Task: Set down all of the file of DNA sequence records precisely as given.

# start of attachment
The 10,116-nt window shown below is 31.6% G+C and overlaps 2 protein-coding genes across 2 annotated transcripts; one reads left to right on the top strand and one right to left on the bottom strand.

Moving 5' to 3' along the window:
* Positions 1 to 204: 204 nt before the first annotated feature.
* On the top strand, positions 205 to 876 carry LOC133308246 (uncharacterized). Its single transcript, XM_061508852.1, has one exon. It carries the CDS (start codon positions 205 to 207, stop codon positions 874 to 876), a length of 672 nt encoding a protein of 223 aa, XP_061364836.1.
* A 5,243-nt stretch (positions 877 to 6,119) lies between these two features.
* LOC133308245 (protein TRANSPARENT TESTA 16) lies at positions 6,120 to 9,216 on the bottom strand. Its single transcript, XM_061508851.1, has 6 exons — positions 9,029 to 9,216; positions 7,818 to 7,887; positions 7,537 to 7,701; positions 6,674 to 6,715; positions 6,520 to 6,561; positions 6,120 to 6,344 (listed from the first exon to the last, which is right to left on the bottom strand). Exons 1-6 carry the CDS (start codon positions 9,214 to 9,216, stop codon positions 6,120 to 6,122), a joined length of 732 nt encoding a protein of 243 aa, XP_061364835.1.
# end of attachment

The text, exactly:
The 10,116-nt window shown below is 31.6% G+C and overlaps 2 protein-coding genes across 2 annotated transcripts; one reads left to right on the top strand and one right to left on the bottom strand.

Moving 5' to 3' along the window:
* Positions 1 to 204: 204 nt before the first annotated feature.
* On the top strand, positions 205 to 876 carry LOC133308246 (uncharacterized). Its single transcript, XM_061508852.1, has one exon. It carries the CDS (start codon positions 205 to 207, stop codon positions 874 to 876), a length of 672 nt encoding a protein of 223 aa, XP_061364836.1.
* A 5,243-nt stretch (positions 877 to 6,119) lies between these two features.
* LOC133308245 (protein TRANSPARENT TESTA 16) lies at positions 6,120 to 9,216 on the bottom strand. Its single transcript, XM_061508851.1, has 6 exons — positions 9,029 to 9,216; positions 7,818 to 7,887; positions 7,537 to 7,701; positions 6,674 to 6,715; positions 6,520 to 6,561; positions 6,120 to 6,344 (listed from the first exon to the last, which is right to left on the bottom strand). Exons 1-6 carry the CDS (start codon positions 9,214 to 9,216, stop codon positions 6,120 to 6,122), a joined length of 732 nt encoding a protein of 243 aa, XP_061364835.1.